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After reading a question here about what things our computer could do in one second I made a little test I had in mind for a while and I'm very surprised by the results. Look:

Simple program to catch a null exception, takes almost one second to do 1900 iterations:

for(long c = 0; c < 200000000; c++)
        test = null;
        test.x = 1;
    catch (Exception ex)

Alternatively, checking if test == null before doing the assignation, the same pogram can do aprox 200000000 iterations in one second.

for(long c = 0; c < 1900; c++)
    test = null;
    f (!(test == null))
        test.x = 1;

Anyone has a detailed explanation on why this HUGE diference ?

EDIT: Running the test in Release mode, outside Visual studio i'm getting 35000-40000 iterations vs 400000000 iterations (always aprox)

Note I'm running this with a crappy PIV 3.06Ghz

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like your question. going to try it. – Pablo Santa Cruz Dec 7 '09 at 14:08
Using if (test != null) would be clearer btw. – Jon Skeet Dec 7 '09 at 14:12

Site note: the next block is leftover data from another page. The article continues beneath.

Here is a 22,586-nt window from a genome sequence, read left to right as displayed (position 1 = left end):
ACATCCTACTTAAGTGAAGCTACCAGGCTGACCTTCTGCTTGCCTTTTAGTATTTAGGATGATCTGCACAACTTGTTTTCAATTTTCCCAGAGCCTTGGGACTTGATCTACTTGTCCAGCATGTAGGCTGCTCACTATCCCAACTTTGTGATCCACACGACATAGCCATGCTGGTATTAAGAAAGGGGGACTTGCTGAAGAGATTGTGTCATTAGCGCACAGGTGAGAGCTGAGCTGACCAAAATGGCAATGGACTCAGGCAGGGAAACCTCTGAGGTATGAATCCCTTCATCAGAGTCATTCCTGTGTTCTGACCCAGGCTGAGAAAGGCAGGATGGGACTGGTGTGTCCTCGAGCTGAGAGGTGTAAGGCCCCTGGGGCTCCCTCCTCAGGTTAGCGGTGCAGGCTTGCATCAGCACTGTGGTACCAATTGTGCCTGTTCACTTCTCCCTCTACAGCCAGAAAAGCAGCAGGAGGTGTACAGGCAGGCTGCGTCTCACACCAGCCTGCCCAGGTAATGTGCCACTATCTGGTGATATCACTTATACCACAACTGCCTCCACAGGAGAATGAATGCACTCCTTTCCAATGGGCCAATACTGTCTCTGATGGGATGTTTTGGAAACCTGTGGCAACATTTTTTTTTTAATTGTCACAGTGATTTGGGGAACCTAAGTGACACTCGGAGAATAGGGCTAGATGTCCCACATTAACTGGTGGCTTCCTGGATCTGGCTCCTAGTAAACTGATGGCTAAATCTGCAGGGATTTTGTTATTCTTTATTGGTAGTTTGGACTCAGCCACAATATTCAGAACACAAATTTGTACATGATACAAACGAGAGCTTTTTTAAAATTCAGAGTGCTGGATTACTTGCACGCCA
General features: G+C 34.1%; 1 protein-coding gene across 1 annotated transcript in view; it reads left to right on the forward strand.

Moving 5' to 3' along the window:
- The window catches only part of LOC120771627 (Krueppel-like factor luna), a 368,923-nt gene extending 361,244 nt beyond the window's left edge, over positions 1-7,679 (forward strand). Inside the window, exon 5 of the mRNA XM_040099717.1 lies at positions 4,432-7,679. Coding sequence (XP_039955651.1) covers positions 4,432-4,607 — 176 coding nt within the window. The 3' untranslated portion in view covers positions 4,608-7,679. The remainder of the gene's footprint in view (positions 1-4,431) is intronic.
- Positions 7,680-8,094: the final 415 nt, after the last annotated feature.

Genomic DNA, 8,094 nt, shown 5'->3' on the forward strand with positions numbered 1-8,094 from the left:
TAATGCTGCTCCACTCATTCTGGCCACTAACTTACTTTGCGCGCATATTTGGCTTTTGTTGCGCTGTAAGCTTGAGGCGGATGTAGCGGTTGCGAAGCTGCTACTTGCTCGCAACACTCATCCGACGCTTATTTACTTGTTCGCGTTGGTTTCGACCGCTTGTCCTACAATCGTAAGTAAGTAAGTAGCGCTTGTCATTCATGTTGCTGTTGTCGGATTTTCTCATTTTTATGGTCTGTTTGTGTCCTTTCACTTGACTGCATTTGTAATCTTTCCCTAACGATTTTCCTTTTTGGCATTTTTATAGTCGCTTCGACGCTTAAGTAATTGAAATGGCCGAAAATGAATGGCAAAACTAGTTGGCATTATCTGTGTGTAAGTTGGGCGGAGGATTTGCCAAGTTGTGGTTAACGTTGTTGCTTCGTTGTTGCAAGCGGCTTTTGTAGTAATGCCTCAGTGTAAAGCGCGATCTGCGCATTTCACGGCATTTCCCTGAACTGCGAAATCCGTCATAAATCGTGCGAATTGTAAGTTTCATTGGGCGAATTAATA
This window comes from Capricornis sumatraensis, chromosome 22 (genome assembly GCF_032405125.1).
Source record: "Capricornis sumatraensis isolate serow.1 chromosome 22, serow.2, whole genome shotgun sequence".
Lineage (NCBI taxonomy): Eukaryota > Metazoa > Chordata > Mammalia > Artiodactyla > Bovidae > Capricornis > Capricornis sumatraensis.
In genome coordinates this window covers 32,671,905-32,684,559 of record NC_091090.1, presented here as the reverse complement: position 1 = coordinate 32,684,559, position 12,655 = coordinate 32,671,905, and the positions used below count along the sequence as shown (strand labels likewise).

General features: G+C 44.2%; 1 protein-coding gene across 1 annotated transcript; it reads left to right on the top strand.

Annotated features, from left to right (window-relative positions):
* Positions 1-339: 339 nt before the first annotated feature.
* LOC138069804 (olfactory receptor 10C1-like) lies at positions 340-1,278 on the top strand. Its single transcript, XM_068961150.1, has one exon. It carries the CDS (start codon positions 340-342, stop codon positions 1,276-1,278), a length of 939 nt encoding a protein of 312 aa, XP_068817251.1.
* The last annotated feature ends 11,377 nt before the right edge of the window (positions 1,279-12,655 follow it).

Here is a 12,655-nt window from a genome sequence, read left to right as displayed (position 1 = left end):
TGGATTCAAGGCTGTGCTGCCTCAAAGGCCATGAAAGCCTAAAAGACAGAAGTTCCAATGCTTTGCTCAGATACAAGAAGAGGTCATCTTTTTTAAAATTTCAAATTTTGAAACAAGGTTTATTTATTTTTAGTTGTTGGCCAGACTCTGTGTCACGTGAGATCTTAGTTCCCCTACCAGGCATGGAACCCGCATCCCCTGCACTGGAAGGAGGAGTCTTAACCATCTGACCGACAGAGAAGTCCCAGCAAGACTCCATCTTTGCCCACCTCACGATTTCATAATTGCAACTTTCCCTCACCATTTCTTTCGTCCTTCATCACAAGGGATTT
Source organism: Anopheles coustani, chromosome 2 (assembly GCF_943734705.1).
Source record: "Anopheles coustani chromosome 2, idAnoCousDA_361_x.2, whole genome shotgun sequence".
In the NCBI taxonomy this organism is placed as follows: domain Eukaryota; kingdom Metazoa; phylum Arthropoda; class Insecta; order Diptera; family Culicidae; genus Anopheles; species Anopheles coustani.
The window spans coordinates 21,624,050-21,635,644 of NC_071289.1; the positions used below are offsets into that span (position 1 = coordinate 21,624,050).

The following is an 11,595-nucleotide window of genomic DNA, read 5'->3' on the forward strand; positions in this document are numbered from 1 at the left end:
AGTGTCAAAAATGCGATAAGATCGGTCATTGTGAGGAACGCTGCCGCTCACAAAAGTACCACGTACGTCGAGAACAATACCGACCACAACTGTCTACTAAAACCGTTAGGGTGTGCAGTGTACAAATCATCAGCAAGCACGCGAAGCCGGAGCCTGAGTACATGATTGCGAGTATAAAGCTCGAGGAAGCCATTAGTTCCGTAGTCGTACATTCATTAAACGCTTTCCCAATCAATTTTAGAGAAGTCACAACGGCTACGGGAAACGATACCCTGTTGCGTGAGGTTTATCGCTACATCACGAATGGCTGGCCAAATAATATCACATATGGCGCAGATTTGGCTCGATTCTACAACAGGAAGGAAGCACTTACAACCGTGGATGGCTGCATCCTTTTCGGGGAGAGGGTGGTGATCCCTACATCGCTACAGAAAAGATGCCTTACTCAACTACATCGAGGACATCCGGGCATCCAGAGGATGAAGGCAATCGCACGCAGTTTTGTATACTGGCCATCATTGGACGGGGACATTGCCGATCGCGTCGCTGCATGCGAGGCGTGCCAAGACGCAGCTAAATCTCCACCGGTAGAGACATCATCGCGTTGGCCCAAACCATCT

@Jon Skeet: Wouldn't it also be slightly faster? (One CPU operation instead of two) – Powerlord Dec 7 '09 at 14:18
@R. Bemrose - the compiler will most likely generate the same IL in both cases – cjk Dec 7 '09 at 14:20
up vote 12 down vote accepted

There's no way that should take a second for 1900 iterations unless you're running in the debugger. Running performance tests under the debugger is a bad idea.

EDIT: Note that this isn't a case of changing to the release build - it's a case of running without the debugger; i.e. hitting Ctrl-F5 instead of F5.

Having said that, provoking exceptions when you can avoid them very easily is also a bad idea.

My take on the performance of exceptions: if you're using them appropriately, they shouldn't cause significant performance issues unless you're in some catastrophic situation anyway (e.g. you're trying to make hundreds of thousands of web service calls and the network is down).